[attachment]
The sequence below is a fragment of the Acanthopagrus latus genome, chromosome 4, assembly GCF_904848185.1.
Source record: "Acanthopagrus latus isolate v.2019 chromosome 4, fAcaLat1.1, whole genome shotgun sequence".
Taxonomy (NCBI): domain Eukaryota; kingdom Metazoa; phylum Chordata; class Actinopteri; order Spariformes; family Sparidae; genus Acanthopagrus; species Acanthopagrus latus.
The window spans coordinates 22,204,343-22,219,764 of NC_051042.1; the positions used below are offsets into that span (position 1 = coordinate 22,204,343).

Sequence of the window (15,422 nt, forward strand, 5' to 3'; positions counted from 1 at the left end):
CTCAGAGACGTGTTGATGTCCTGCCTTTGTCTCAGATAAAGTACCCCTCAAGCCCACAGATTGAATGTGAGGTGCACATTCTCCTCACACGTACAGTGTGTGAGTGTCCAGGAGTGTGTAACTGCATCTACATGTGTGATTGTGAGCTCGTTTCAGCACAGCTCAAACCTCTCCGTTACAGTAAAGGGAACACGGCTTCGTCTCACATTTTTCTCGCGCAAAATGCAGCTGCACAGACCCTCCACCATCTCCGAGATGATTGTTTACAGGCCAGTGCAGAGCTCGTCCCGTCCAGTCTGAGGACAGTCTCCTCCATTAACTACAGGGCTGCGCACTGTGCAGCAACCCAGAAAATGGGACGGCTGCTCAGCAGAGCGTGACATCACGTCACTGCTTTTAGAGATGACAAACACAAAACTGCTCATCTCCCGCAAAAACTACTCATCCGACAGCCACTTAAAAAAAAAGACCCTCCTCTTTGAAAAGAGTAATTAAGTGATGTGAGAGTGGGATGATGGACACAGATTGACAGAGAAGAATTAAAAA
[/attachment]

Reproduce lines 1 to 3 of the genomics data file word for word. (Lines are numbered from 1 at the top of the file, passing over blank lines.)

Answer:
The sequence below is a fragment of the Acanthopagrus latus genome, chromosome 4, assembly GCF_904848185.1.
Source record: "Acanthopagrus latus isolate v.2019 chromosome 4, fAcaLat1.1, whole genome shotgun sequence".
Taxonomy (NCBI): domain Eukaryota; kingdom Metazoa; phylum Chordata; class Actinopteri; order Spariformes; family Sparidae; genus Acanthopagrus; species Acanthopagrus latus.